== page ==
• Always Someone Better: She gets the upper hand against Wolverine every time they fight in the film or the videogame. In both, she only loses to him due to either accidents or external advantages.
  • Body Horror: Mildly. Her extensible fingernails are probably not actual nails, but an extension of her bones, very much like Wolverine's claws. That means she has her bones protruding out of her fingers where her nails should be, all the time.
  • Brainwashed: Mind-controlled by Stryker. She comes out of it for a brief moment in X2: X-Men United only for Stryker to forcibly reapply another dose of mind-control.
  • Comic-Book Movies Don't Use Codenames: She's never referred to as Lady Deathstrike in the film and is instead simply called Yuriko.
  • Composite Character: She's Lady Deathstrike playing the role of Anne Reynolds, Stryker's canonical female bodyguard from the original comic book arc.
  • Crushing Handshake: Gives one to Mystique disguised as Senator Kelly. Possibly a case of Does Not Know His Own Strength given her mutant powers.
  • Cyborg: According to the DVD booklet, she is one in addition to a mutant.
  • Dark Action Girl: Raven Hair, Ivory Skin, stoic, dark clothes, agile and literally sharp...
  • The Dragon: To Stryker.
  • Dragon-in-Chief: Stryker has influence over many people, but Deathstrike can slice people with ease.
  • Dragon Lady: She is Asian, quiet, mysterious, vaguely menacing, insanely good in martial arts, and with sharp claws.
  • Dying as Yourself: She is kept under the control of the villain by use of a formula which periodically has to be renewed; as indicated by her eyes changing color. Under his control she has a fight to the death with Wolverine which ends when he runs her through—moments before the formula wears off. We see her eyes change and she looks at him before dying.
  • Evil Counterpart: To Wolverine, having a similar adamantium skeleton and the same mutant Healing Factor (along with an aditional Super Strength he does not have). She shows what he could have been if he hadn't escaped from Stryker.
  • Femme Fatalons: Has ten long adamantium fingernails.
  • Healing Factor: Necessary to get adamantium.
  • Hyperspace Arsenal: Her bladed fingernails don't fit her hands. However, they are probably stored in her forearms like Wolverine's claws. It adds further Body Horror points, as given that they come out from her fingertips and not the wrists, it means the damn things have to travel entirely through her hand and fingers.
  • Ice Queen: Making her more intimidating.
  • Knuckle Cracking: Does it constantly and with minimal hand movement, which freaks out a White House secretary in her introduction. It's probably a side effect of her adamantium skeleton and/or her unique hand bones.
  • Lightning Bruiser: She's just as able to match Wolverine in some of these departments.
  • The Quiet One: She has only one line in the entire amount of her apparitions. Somewhat subverted by the domineering tone she says it with, which suggests she is neither taciturn nor muted by her brainwashing, but merely that we don't get to see her talk onscreen.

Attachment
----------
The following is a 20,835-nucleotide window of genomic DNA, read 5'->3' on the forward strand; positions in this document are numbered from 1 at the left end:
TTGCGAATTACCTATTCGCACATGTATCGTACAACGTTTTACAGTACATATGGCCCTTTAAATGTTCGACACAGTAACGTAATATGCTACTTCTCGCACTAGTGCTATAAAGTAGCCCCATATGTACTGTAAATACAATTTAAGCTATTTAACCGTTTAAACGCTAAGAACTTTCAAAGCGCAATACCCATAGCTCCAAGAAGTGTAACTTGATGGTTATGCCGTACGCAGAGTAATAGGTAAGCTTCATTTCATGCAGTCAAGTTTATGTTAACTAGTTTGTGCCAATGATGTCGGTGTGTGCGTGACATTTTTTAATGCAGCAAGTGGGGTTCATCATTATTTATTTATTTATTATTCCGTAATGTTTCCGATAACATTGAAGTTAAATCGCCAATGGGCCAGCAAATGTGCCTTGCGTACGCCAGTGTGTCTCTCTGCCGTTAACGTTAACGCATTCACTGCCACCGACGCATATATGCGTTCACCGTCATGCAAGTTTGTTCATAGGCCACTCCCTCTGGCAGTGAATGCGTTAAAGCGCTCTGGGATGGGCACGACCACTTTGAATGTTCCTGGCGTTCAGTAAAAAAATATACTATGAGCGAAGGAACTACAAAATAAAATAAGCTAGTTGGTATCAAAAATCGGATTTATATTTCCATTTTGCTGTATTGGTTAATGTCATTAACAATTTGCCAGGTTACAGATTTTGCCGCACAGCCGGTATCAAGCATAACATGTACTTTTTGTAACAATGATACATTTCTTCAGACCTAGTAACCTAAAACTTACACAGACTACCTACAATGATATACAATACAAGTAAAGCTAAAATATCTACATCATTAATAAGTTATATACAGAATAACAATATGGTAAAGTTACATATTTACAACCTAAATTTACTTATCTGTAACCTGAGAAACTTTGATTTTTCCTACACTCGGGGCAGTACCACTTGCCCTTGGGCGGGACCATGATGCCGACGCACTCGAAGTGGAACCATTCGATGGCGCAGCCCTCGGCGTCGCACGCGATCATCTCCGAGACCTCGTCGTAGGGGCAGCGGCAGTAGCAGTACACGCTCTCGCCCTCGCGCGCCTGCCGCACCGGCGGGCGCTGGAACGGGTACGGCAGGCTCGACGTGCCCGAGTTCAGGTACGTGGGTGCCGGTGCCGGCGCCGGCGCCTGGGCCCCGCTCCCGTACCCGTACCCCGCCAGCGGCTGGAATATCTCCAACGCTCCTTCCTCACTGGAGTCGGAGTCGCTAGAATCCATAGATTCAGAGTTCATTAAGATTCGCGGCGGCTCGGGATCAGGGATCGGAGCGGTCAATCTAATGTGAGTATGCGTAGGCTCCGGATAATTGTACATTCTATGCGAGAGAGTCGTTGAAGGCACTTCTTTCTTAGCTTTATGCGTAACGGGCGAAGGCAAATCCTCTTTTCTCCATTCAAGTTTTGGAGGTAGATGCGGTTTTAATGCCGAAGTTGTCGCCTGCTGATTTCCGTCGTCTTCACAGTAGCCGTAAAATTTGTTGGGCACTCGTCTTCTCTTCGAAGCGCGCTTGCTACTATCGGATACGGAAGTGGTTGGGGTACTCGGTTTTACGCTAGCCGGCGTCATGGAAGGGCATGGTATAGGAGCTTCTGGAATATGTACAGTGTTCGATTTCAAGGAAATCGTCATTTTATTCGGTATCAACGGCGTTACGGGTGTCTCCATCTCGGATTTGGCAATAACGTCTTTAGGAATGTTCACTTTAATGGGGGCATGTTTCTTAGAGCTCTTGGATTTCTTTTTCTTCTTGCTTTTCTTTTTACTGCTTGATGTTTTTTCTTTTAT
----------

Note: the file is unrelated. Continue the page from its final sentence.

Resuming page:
• Sexy Secretary: Even if the leather clothes aren't there while she's Stryker's assisant.
  • Spared by the Adaptation: In X-Men: The Official Game, the tie-in for X-Men: The Last Stand, she was revealed to have survived the adamantium overdose (though the console version offers no explanation for her survival, the DS version explains that she was recovered by her master, Silver Samurai, who replaced most of her organs with artificial ones to heal her). In fact, Kelly Hu was initially going to return for The Last Stand while Bryan Singer was still attached to it, indicating something of this was going to be canonical, but it was all forgotten when he left.
  • Super Strength: She's able to toss the superhumanly strong people in the air.
  • The Stoic: Barely changes expression or talks. Justified since she was being mind-controlled by Stryker.
  • Wolverine Wannabe: Lady Deathstrike like her comic counterpart is built up as a female Wolverine for Logan to fight. Stryker explicitly lampshades as such by telling Logan he is not one of a kind.

    Jason Stryker / Mutant 143 

Jason Stryker / Mutant 143
"I've got my eye on you."

Played By: Michael Reid MacKay & Keely Purvis

Film Appearances: X2: X-Men United | X-Men Origins: Wolverine

William Stryker's son. After his powers were discovered, he was sent to Xavier's school in an attempt to "cure" him - but Xavier was both unsuccessful and unwilling to see mutation as a disease. Returning home, Jason's relationship with his mother and father collapsed; according to Stryker, he came to believe that his parents were responsible for his "condition", and tormented them with nightmarish illusions - one such session ending with his mother attempting to bore the images from her head with a power-drill. Stryker ultimately lobotomized him to make him more pliable, and upon discovering that Jason's brain was also capable of secreting a mind-control serum, hooked him up to a pump in order to exact it. However, Xavier's mind is too strong for the fluid alone, however, and Jason is charged with using his powers to manipulate him into participating in Stryker's genocidal scheme.